"What we know about this murder leaves you with no doubt that the crown prince, at a minimum, knew about it, condoned it and perhaps, at worst, was actually involved in directing it," Rubio told CNN. "And here’s why we know that he has absolute control in Saudi Arabia, he basically governs the country at this point as the crown prince."
Rubio added that he considers US President Donald Trump, Secretary of State Mike Pompeo and Defense Secretary Jim Mattis’ refusal to publicly acknowledge the crown prince’s involvement in Khashoggi’s murder as an attempt to preserve the importance of the Saudi-US alliance.
"But alliances have limits, and the crown prince will continue to test the limits of this alliance," Rubio said. "There are all sorts of things that we can do to make clear that this can’t continue to happen. Otherwise, he’s going to get more reckless. He’s going to, frankly, pull us into a war someday with his recklessness."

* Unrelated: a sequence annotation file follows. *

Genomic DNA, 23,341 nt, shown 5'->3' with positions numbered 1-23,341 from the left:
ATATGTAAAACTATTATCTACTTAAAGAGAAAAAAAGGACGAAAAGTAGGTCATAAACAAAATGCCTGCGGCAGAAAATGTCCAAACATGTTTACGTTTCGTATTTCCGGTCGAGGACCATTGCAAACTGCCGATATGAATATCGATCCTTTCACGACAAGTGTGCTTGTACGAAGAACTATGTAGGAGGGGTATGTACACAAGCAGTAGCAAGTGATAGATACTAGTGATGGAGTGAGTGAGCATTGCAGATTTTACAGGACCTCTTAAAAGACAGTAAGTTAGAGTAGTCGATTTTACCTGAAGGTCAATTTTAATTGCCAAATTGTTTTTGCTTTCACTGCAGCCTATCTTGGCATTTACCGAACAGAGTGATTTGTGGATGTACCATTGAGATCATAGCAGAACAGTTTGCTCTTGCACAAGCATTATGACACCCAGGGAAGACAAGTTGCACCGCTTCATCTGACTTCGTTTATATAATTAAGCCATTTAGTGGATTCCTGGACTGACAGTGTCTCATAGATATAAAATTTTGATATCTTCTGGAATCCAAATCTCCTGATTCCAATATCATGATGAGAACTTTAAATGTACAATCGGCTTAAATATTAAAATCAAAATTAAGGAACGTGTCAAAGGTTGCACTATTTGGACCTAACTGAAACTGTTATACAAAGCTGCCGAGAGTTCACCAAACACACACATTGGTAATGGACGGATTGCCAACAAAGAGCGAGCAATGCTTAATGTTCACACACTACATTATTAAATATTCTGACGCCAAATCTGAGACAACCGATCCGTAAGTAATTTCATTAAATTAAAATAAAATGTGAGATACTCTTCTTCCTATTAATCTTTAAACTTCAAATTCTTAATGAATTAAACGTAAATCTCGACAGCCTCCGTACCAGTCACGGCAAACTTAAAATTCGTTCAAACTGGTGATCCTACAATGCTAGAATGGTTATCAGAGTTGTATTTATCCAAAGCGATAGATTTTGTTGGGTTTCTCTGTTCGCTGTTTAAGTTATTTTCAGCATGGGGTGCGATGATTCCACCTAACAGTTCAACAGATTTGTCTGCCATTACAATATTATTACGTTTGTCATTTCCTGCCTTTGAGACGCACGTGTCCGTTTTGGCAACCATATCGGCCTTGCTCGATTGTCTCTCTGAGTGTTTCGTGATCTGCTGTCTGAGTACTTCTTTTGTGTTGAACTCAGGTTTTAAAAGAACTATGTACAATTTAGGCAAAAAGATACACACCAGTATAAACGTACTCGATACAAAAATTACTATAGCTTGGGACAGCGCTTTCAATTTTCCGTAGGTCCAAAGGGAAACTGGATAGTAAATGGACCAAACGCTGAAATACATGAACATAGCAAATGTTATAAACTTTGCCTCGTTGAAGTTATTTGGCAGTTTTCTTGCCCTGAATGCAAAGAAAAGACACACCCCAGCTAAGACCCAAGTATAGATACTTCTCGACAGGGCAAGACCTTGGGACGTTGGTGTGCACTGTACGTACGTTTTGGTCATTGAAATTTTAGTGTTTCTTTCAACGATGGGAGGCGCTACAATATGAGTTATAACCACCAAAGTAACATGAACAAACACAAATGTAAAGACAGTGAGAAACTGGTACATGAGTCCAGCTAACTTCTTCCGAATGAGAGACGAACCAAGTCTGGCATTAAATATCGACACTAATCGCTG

Saudi Arabia initially denied any knowledge of Khashoggi’s whereabouts, but later admitted that he was killed inside the Saudi consulate in Istanbul before his body was dismembered.
On October 26, the Saudi prosecutor general acknowledged that Khashoggi's murder was premeditated. However, Riyadh maintains that the killing had nothing to do with the Saudi royal family and described the killing as a rogue operation.